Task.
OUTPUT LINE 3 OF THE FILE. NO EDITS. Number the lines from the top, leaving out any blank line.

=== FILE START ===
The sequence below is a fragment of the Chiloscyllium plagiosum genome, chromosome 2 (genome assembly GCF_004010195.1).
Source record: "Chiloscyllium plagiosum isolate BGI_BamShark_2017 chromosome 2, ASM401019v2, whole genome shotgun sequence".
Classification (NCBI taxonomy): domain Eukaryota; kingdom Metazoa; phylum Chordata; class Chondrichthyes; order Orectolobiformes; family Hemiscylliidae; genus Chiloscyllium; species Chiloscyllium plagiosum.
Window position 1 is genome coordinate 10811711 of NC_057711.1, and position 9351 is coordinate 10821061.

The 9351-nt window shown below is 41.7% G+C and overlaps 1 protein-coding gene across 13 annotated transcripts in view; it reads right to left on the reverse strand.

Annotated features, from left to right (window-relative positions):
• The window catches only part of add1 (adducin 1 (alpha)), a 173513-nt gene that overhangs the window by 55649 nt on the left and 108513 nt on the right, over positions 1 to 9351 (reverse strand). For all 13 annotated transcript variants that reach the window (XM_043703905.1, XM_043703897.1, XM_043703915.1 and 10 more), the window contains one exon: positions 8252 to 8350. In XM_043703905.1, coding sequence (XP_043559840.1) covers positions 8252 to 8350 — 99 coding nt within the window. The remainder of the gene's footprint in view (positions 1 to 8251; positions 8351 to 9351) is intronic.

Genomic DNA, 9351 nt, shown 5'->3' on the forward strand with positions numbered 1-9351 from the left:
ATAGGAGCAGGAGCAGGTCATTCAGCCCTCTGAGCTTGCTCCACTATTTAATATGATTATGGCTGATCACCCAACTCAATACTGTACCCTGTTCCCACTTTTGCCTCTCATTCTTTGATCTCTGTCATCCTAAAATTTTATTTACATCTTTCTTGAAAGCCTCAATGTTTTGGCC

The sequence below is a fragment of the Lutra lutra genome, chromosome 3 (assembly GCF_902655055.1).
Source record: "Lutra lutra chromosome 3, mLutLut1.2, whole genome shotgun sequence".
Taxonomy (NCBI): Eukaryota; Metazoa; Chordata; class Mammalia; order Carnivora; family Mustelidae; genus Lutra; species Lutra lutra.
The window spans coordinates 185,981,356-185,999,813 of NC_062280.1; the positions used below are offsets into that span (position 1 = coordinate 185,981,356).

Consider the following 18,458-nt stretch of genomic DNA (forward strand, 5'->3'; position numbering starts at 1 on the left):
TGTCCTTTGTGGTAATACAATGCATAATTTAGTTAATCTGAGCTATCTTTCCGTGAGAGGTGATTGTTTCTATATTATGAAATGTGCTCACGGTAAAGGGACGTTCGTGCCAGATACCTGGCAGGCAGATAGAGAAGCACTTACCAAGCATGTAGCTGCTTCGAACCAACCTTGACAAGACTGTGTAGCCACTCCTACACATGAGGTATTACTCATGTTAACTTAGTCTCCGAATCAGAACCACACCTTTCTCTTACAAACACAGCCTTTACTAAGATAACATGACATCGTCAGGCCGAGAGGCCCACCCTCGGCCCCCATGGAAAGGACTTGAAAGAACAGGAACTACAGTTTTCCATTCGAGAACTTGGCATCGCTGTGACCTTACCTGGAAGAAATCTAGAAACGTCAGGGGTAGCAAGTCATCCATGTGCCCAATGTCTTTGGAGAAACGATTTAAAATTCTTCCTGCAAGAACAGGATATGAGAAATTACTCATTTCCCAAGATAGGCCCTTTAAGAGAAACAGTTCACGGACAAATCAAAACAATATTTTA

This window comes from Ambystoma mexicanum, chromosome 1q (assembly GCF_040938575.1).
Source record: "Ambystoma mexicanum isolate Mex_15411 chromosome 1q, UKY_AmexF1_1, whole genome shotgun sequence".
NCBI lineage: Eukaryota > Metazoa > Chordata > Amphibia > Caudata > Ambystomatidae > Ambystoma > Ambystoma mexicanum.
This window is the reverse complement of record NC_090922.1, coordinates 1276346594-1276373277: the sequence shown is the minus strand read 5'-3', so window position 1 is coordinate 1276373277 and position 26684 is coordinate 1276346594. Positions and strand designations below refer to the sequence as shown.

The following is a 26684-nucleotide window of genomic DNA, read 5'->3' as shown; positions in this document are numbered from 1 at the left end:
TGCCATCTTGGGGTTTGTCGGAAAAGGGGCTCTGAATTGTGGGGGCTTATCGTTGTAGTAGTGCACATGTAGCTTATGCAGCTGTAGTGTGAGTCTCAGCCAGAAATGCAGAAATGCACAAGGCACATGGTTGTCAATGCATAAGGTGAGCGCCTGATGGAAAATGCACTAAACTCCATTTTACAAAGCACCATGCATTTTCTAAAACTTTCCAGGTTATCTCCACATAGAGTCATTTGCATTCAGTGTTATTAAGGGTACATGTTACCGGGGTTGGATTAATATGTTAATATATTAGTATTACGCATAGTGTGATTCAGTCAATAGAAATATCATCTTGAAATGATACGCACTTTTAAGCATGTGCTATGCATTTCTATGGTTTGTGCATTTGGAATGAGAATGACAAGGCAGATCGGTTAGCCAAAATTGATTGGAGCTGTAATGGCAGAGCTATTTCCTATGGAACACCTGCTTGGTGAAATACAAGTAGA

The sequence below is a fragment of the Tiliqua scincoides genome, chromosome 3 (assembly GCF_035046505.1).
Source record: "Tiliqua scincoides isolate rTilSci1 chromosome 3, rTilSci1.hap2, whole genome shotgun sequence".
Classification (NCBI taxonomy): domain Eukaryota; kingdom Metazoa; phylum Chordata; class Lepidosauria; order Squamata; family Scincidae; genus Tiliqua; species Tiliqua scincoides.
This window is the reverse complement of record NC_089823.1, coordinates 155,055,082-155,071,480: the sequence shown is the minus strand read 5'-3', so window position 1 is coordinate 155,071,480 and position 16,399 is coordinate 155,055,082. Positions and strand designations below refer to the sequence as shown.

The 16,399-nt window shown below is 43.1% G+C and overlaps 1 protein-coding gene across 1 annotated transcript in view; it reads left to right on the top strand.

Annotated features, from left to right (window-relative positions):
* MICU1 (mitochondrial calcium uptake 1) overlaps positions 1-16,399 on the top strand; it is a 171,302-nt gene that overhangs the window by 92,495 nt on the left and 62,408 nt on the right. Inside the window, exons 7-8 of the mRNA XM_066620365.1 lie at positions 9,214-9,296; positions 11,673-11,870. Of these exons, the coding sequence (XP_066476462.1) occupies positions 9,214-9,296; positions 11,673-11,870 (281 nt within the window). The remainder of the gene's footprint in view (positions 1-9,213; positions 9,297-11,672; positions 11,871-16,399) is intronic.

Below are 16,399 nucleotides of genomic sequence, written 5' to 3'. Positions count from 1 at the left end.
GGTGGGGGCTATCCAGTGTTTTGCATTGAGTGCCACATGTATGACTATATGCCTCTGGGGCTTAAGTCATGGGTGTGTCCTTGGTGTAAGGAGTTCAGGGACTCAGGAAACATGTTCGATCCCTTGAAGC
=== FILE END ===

Classification (NCBI taxonomy): domain Eukaryota; kingdom Metazoa; phylum Chordata; class Chondrichthyes; order Orectolobiformes; family Hemiscylliidae; genus Chiloscyllium; species Chiloscyllium plagiosum.